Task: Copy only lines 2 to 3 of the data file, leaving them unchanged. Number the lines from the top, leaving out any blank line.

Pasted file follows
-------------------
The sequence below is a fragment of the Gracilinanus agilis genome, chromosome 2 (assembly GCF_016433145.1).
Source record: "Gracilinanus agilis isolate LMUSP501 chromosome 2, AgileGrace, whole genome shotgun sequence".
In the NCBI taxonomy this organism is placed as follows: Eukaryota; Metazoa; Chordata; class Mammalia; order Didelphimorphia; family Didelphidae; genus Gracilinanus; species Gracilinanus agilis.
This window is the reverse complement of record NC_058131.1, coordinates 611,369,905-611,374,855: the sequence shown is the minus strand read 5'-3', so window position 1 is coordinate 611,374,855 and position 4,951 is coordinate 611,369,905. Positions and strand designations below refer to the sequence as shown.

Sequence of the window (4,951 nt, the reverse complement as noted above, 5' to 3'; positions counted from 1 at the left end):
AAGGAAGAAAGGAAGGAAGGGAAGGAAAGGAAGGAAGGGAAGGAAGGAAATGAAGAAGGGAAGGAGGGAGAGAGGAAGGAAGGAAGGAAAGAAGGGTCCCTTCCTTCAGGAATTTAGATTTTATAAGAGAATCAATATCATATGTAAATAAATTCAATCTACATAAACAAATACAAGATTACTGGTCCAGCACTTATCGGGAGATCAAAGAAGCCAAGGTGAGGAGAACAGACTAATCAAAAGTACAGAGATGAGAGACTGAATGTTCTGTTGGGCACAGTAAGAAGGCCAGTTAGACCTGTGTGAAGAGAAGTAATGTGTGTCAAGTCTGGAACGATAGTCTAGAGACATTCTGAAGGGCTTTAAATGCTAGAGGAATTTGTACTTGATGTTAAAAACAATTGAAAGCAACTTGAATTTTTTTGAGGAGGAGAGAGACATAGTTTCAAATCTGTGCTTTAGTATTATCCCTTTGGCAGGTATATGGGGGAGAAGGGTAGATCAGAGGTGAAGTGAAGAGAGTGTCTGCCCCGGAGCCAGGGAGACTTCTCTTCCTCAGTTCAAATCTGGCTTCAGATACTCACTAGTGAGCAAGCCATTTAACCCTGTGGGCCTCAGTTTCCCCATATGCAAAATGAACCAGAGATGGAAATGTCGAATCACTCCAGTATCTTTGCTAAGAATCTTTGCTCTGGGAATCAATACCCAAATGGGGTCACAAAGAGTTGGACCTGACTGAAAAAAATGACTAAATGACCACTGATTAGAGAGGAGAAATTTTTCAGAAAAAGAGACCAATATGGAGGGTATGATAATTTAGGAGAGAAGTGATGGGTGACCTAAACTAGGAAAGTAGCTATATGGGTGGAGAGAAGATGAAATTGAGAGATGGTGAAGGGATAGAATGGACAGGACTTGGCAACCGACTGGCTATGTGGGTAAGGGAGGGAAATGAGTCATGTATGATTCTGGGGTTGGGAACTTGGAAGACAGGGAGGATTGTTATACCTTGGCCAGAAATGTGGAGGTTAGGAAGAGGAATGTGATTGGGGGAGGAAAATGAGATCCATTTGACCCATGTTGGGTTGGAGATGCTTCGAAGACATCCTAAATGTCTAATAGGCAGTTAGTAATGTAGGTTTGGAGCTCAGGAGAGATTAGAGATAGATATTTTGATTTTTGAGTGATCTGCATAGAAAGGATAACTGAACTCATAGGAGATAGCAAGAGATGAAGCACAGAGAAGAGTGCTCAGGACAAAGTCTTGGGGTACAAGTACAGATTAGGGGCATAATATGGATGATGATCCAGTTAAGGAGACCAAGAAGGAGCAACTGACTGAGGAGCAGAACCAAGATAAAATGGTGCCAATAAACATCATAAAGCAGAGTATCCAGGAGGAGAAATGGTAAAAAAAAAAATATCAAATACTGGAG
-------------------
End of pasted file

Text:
Source record: "Gracilinanus agilis isolate LMUSP501 chromosome 2, AgileGrace, whole genome shotgun sequence".
In the NCBI taxonomy this organism is placed as follows: Eukaryota; Metazoa; Chordata; class Mammalia; order Didelphimorphia; family Didelphidae; genus Gracilinanus; species Gracilinanus agilis.